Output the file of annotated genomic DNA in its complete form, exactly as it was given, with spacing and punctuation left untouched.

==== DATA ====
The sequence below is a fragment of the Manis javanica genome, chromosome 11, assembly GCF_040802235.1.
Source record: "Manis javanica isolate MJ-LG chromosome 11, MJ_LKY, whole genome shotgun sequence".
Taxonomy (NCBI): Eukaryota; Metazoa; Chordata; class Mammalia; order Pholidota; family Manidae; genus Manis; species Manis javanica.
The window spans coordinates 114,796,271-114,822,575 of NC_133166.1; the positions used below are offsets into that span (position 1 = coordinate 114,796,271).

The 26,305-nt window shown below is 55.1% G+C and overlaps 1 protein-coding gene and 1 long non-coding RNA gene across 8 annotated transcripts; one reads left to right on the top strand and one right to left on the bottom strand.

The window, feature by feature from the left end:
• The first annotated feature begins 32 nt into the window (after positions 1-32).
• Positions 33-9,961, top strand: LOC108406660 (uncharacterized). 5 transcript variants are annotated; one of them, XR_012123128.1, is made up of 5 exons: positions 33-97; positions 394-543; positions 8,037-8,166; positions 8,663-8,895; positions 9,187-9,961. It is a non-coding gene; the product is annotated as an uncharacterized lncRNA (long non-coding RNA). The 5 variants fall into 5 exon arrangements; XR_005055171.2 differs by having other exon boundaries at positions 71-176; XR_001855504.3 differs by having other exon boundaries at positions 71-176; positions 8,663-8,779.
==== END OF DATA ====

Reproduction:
The sequence below is a fragment of the Manis javanica genome, chromosome 11, assembly GCF_040802235.1.
Source record: "Manis javanica isolate MJ-LG chromosome 11, MJ_LKY, whole genome shotgun sequence".
Taxonomy (NCBI): Eukaryota; Metazoa; Chordata; class Mammalia; order Pholidota; family Manidae; genus Manis; species Manis javanica.
The window spans coordinates 114,796,271-114,822,575 of NC_133166.1; the positions used below are offsets into that span (position 1 = coordinate 114,796,271).

The 26,305-nt window shown below is 55.1% G+C and overlaps 1 protein-coding gene and 1 long non-coding RNA gene across 8 annotated transcripts; one reads left to right on the top strand and one right to left on the bottom strand.

The window, feature by feature from the left end:
• The first annotated feature begins 32 nt into the window (after positions 1-32).
• Positions 33-9,961, top strand: LOC108406660 (uncharacterized). 5 transcript variants are annotated; one of them, XR_012123128.1, is made up of 5 exons: positions 33-97; positions 394-543; positions 8,037-8,166; positions 8,663-8,895; positions 9,187-9,961. It is a non-coding gene; the product is annotated as an uncharacterized lncRNA (long non-coding RNA). The 5 variants fall into 5 exon arrangements; XR_005055171.2 differs by having other exon boundaries at positions 71-176; XR_001855504.3 differs by having other exon boundaries at positions 71-176; positions 8,663-8,779.